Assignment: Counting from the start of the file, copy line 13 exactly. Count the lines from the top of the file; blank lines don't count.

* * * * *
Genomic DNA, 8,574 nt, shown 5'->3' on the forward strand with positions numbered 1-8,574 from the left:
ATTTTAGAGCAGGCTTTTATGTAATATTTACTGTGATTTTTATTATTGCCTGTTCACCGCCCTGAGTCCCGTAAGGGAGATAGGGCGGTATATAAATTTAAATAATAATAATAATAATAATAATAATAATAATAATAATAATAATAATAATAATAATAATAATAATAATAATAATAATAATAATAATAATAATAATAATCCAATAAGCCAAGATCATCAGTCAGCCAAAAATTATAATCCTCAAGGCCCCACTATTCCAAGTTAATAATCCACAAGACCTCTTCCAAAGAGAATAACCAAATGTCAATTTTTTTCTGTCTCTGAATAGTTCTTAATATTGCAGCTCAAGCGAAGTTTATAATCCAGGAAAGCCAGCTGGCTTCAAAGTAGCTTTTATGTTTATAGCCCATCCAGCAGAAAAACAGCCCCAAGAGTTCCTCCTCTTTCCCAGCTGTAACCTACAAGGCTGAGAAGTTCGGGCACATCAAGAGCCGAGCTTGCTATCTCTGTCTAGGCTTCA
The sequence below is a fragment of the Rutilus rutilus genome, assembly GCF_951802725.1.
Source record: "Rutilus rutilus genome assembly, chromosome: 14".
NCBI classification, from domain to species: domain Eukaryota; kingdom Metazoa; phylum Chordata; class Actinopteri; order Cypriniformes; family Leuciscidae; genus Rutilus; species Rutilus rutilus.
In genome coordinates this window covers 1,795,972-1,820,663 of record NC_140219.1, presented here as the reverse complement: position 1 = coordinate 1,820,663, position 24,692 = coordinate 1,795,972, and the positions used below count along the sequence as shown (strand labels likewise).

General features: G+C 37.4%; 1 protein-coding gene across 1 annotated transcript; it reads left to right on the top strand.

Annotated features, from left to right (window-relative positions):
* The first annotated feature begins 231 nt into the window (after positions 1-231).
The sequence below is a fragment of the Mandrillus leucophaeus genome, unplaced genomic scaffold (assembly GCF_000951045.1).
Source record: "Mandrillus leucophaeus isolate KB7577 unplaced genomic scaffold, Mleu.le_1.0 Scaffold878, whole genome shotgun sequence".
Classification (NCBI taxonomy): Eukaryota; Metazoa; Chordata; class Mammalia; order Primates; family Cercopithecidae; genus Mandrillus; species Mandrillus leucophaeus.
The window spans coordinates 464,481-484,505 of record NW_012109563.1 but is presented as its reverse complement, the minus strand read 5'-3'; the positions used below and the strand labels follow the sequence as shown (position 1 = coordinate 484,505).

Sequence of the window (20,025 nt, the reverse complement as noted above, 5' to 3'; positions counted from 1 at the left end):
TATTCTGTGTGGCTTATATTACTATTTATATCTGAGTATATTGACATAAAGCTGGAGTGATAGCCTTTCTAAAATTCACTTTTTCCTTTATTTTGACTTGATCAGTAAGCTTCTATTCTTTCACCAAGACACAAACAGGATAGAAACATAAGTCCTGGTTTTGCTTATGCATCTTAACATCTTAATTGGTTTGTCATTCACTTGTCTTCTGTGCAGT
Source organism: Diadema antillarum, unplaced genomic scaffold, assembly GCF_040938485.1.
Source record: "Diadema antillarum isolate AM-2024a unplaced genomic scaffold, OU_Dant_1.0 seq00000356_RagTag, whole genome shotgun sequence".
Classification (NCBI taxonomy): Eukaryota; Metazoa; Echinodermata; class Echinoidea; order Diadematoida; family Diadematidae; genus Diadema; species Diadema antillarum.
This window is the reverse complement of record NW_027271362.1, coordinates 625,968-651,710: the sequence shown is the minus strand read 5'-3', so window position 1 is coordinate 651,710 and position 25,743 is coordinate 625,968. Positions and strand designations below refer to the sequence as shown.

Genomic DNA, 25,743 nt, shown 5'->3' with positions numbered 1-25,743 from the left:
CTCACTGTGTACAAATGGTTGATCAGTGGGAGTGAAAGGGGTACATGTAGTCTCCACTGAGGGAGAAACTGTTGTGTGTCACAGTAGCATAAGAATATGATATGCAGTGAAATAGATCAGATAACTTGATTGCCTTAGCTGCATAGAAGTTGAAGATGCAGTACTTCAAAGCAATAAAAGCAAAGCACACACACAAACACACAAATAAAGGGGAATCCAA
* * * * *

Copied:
The window spans coordinates 464,481-484,505 of record NW_012109563.1 but is presented as its reverse complement, the minus strand read 5'-3'; the positions used below and the strand labels follow the sequence as shown (position 1 = coordinate 484,505).